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 Lewiston (Lewiston Armory) : 16 mars 1968

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Messages : 1539
Date d'inscription : 05/06/2010

Lewiston (Lewiston Armory) : 16 mars 1968 Empty
MessageSujet: Lewiston (Lewiston Armory) : 16 mars 1968   Lewiston (Lewiston Armory) : 16 mars 1968 Icon_minitimeMar 13 Juil 2010 - 22:44

Lewiston (Lewiston Armory) : 16 mars 1968

Setlist probable (source Just Ask The Axis) :

1. Killing Floor
2. Foxey Lady
3. The Wind Cries Mary
4. Fire
5. Red House
6. Hey Joe
7. Spanish Castle Magic
8. Manic Depression
9. Purple Haze
10. Wild Thing
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Electric Thing

Electric Thing

Messages : 2024
Date d'inscription : 04/06/2010
Age : 50
Localisation : Légèrement à gauche de Saturne !

Lewiston (Lewiston Armory) : 16 mars 1968 Empty
MessageSujet: Re: Lewiston (Lewiston Armory) : 16 mars 1968   Lewiston (Lewiston Armory) : 16 mars 1968 Icon_minitimeMer 14 Juil 2010 - 2:11

Chronique de Just Ask The Axis :

"On March 16, 1968, Jimi Hendrix played at The Lewiston Armory in Lewiston, Maine, and delivered a performance unlike any other the city has ever seen. Surprisingly, these were the only public details available. That is, until I decided to do a little research. Using the local newspaper the "Sun Journal", I was able to track down a handful of people who attended the 1968 concert to learn about their perspective of the historic event & try to piece together the details of that damp March evening in Lewiston. Though the different people I’ve talked to remembered different things about the show, everyone in attendance agrees it was quite the "experience".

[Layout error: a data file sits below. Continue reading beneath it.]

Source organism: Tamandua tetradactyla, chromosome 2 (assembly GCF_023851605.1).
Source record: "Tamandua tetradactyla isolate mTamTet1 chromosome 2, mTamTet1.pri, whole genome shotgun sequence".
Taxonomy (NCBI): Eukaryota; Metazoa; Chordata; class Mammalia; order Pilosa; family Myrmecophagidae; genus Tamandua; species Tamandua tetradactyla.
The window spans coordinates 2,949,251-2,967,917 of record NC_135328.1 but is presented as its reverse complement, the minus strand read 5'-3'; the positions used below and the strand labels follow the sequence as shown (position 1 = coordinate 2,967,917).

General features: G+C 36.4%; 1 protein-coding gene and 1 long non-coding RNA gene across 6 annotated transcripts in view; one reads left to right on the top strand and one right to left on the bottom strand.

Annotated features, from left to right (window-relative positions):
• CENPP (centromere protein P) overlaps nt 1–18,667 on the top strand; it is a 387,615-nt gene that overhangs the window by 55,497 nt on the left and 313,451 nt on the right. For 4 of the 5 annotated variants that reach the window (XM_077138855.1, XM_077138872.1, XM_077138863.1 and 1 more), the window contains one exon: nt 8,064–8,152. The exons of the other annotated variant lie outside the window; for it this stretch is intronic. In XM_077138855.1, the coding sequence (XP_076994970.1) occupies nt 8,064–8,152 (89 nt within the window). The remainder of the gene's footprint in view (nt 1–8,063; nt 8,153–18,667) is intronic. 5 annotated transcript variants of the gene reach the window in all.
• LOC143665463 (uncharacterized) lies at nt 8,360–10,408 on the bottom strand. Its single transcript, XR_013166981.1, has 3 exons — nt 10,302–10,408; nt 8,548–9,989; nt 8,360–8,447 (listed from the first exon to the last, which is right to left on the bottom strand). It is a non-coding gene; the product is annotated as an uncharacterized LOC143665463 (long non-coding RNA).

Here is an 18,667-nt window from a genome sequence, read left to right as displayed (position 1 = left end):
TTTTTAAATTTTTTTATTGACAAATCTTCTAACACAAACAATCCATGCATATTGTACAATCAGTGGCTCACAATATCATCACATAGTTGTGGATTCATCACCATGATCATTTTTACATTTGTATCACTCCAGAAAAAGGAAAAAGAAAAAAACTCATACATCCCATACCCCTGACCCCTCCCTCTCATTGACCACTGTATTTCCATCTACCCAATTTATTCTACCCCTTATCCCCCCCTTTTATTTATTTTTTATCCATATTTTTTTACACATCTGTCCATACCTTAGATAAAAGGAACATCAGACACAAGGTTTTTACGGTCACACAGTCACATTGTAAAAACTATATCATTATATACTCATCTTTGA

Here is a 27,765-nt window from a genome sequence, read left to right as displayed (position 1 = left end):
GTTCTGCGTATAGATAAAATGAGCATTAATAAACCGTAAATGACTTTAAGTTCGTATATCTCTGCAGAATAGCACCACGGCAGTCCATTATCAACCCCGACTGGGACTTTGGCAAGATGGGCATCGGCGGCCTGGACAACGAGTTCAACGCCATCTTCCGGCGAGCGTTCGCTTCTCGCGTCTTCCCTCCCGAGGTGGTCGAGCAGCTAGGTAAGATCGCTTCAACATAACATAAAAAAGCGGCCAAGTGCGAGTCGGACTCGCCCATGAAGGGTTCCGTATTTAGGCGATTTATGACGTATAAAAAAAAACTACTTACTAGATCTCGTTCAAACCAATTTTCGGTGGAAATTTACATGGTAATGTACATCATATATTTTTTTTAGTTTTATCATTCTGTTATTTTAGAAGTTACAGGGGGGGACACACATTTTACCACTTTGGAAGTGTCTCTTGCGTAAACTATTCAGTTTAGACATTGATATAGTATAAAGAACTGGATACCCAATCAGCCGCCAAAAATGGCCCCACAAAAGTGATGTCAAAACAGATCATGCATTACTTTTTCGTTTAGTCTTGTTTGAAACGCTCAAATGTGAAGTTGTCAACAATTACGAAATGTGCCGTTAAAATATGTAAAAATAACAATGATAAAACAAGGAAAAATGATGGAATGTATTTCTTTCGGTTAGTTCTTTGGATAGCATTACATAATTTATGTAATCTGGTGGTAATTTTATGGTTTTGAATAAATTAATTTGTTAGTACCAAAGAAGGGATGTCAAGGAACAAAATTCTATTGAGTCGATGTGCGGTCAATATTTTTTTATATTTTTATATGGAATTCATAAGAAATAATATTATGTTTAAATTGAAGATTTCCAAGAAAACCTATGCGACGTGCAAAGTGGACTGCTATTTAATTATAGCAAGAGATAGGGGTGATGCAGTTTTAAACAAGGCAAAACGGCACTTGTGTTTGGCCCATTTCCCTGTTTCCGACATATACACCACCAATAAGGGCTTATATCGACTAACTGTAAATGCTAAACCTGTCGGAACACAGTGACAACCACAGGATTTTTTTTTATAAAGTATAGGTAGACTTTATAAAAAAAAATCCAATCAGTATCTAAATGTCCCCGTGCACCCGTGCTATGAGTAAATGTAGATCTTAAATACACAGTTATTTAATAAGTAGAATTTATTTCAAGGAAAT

Everyone I talked to also agreed that the concert was extremely loud. That’s no surprise, as The Jimi Hendrix Experience was known for cranking their amplifiers and leaving the audience with their ears ringing. Sue Landry from Auburn expressed this fact to me with the most clarity. She was also kind enough to provide me with a copy of the original advertisement for the show from the local newspaper. Landry, who was in 8th grade at the time of the show, said that her father could hear the concert a half mile away on the way to pick her up. She also remembers that there was an incredible light show to dazzle the packed venue.

Roger Caslong of New Glouster also had a good time - perhaps too much of a good time. Though he can’t remember much, he remembers the essential details. Aside from the extreme loudness of the show, he remembers the mountains of amplifiers piled up behind the band, how cheap the tickets were, and he also recalls Hendrix destroying his guitar at the end of the show. According to Caslong, Hendrix also played the guitar with his teeth & behind his back in front of a crowd of standing room only.

The show at The Armory was Diane Leblond’s first concert. She was 16 at the time. Other than smelling the heavy aroma of marijuana, she remembers that the crowd "thoroughly enjoyed the performance", and that Hendrix demolished his guitar at the end of the show. She also noted that the song "Purple Haze" was the highlight of the set.

David Bernier was a senior in high school when he saw Hendrix in Lewiston. Calling it an "unforgettable experience", Bernier remembers Hendrix playing the guitar behind his head & with his teeth and tongue. He also clearly remembers feeling Noel Redding’s bass pulsating through his body. Bernier noted that the police at the show got nervous when the crowd chanted "Fire", unaware that it was the title of a Hendrix song. According to Bernier, Hendrix not only played "Fire", but many other songs from the album Are You Experience?, as well as "You Got Me Floatin’" and "Wait Until Tomorrow" off of the recently released Axis: Bold As Love album. Since The Experience never performed those two songs in concert, it’s very unlikely that they were played in Lewiston. I’m guessing he got the Axis songs confused with "Spanish Castle Magic", a song of the album that was frequently played around this timeframe. Bernier added that the band ended the show with a cover of The Trogg’s "Wild Thing". Hendrix ruled out the possibility of an encore by dousing his guitar with lighter fluid and setting it ablaze.

Ted St. Pierre of Bethel remembers Hendrix arriving late to The Armory. He heard that Jimi possibly crashed his Jaguar while driving to the show. St. Pierre, who was 16 at the time, claims that he "PA system was a joke", that it was "just a couple of Fender cabinets". St. Pierre also remembers that there were no empty seats for The Experience’s 45 minutes to an hour performance.